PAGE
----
Southold Town is preparing to bring charges against a Cutchogue business owner accused of renting out apartments at his Cox Lane property in violation of town code, officials said. They also claim the landlord has ignored notices to vacate tenants.
Robert Hamilton, owner of a company called Prime Purveyors at 8305 Cox Lane, where the tenants live, will face six counts of violating town code when he appears in Southold Town Justice Court on Monday, Aug. 25, said assistant town attorney Lori Hulse, who is handling the case. The property has four buildings with a total of six numbered rental units, plus a warehouse.
Mr. Hamilton had appeared in town court on July 28, but that hearing was put off, town officials said, to better prepare the violations.
The town’s code enforcement officer issued an initial violation in January after a former tenant filed a complaint that units on the business property were being rented out — not a permitted use in the town’s light industrial zone where the property is located, Ms. Hulse said. Mr. Hamilton did not comply with a resulting notice to vacate the property and the town is proceeding with legal action to stop the operation, she said.
“It is basically now just rental units,” she said of activities at the property. “That is not something that is permitted. The town’s certainly going to make a record that we want the tenants vacated. That is what our objective is. The code enforcement officer allowed a certain amount of time to vacate the units in order to not be in violation of the zoning code and there was no response from the owner.”
One tenant, who has lived on the property for several years and asked to remain anonymous, said last week that neither the town nor Mr. Hamilton has issued eviction notices. But that isn’t surprising, the resident said.
“I have been here for years and recently found out things weren’t being done by the books,” the tenant said, adding that when the tenants first rented they were unaware of any town code issues with the units.
Neither Mr. Hamilton, nor his attorney, Scott DeSimone of Peconic, would provide a comment for this article.
In 1966, the property’s previous owner, Eastern Suffolk Cooperative, was granted an exemption from the town Zoning Board of Appeals permitting use of the property as a labor camp to house farm workers and their families, according to building department records.
Although the exemption was grandfathered into the property in 1983, when Prime Purveyors purchased it, Ms. Hulse said that Mr. Hamilton’s operation would not fall under the exemption, since the labor camp was intended to house workers employed by the on-site business and was not intended to allow for profit by charging rent.
It’s unclear how long the units have been rented out, Ms. Hulse said.
Heating and water issues have been a concern, said former tenant Delia Kuhlmann, who called in the initial complaint to the town.
“I just want him to do the right thing,” Ms. Kuhlmann said of her decision to file a complaint.
That complaint came after the county Department of Health and Services issued a sanitary code violation against Mr. Hamilton for not providing adequate heat for the units. That violation was based on the agency’s inspections of the property on Nov. 25, Dec. 4, and Dec. 19, according to health department documents obtained by The Suffolk Times. In addition, water to the units was shut off Dec. 26, according to those records.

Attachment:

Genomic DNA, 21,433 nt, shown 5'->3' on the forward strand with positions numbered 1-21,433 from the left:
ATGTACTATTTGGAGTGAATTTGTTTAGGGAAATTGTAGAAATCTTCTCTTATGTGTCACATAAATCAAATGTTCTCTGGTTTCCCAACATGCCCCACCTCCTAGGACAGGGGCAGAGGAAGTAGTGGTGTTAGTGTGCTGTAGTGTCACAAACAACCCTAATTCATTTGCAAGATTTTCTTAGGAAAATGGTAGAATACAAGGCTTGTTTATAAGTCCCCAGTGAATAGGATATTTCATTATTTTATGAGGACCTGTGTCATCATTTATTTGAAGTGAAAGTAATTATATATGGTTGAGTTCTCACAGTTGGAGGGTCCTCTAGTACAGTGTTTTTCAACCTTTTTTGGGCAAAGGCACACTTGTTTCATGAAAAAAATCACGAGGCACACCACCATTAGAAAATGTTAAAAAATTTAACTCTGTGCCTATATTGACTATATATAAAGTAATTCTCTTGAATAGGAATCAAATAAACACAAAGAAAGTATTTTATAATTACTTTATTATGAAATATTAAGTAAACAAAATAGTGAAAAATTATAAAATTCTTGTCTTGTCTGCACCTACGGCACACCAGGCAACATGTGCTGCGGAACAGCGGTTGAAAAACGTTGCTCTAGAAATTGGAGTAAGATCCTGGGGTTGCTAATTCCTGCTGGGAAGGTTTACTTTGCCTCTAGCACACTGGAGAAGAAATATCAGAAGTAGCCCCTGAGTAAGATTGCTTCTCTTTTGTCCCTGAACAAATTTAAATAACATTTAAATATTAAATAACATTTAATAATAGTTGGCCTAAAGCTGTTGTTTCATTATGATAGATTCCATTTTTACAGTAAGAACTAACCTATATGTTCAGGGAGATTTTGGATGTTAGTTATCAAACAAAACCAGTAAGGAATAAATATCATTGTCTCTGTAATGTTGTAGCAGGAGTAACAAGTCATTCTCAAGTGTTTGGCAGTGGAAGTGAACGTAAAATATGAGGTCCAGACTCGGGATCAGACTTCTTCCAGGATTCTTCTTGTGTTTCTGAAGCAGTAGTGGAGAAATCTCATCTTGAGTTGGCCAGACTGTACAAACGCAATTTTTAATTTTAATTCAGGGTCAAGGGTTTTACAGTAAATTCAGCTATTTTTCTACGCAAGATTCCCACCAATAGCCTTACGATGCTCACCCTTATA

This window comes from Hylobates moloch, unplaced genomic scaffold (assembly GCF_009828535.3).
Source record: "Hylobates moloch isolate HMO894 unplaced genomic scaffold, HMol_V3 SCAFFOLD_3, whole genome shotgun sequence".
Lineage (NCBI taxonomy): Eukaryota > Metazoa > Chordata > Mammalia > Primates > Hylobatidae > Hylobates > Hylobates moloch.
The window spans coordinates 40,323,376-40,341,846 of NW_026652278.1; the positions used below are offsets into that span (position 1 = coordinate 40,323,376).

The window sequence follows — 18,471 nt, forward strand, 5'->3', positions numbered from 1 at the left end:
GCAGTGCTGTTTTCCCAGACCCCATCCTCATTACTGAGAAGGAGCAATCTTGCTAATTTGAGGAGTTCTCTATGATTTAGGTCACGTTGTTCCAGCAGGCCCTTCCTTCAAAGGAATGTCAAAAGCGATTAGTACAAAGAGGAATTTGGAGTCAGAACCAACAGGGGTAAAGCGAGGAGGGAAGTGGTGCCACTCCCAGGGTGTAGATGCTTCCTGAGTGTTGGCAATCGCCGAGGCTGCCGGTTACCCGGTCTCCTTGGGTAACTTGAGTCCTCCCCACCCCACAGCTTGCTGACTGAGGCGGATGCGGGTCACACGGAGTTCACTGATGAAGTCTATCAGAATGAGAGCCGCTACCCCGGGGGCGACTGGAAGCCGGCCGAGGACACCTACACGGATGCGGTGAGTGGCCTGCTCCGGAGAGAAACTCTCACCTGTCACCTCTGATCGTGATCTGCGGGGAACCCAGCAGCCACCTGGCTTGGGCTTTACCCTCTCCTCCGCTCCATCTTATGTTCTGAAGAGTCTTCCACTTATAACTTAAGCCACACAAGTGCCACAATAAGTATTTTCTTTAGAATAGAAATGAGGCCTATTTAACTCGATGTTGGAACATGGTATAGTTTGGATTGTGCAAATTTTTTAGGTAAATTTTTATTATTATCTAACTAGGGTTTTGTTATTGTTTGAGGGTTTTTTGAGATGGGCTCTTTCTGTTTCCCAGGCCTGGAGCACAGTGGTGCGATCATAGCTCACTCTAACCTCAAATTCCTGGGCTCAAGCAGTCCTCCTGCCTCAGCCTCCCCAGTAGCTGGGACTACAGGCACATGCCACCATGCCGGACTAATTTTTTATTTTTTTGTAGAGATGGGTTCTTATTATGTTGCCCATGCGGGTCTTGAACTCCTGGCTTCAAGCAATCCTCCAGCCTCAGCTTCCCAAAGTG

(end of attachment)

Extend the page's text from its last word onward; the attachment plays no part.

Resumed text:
Another document states that Mr. Hamilton told county health workers the water had to be turned off because of “a repair being made to the distribution system.”
Ms. Kuhlmann, who said she was paying about $1,050 a month when she lived on the property, said the health department also posted signs last fall indicating people should not drink the water on the property.
She added that Mr. Hamilton later hooked up the buildings to county water, resolving that issue.
Meanwhile, the tenant referred to earlier in this article said it’s unclear what people still living there will do should they be forced to move.
“Hopefully [the town] will help move us or find a place, because there is a lack of affordable housing,” the tenant said. “ For your studio flats people charge $2,000 a month, but I am still here because I can’t afford to move. I know I am not the only one here that is not in the position to run out and go rent a place.”
Tenants are also concerned about whether they will get their deposit money back if they are evicted. If they don’t, it will be even harder for them to rent elsewhere.
“I feel like it is wrong to kick us out with no place to go,” said another tenant who also asked to remain anonymous. “If [Mr. Hamilton] got himself into a jam, the people here should not be inconvenienced to move. The town should find us a place to live. At the very least [Mr. Hamilton] should be forced to give our rent back.”
Southold Supervisor Scott Russell declined to comment on this specific matter, citing the legal proceedings, but said the town would likely not be in a position to assist the tenants in finding new residences.
“Generally the town has the responsibility to ensure all residents are housed in a safe and habitable dwelling,” he said. “The responsibility for finding suitable accommodations for residents falls squarely on the shoulders of the landlord.”
Eight years ago, a group of four residents appeared before Southold Town Board to propose a family recreational center at the property, which would have been called Galaxy’s, according to an article in the East Hampton Independent dated June 21, 2006. However, that plan never came to fruition.
If Mr. Hamilton does not comply with the town zoning code he could face a $5,000 fine for each violation, Ms. Hulse said. She added that the town is willing to seek a lesser fine if Mr. Hamilton does vacate the property.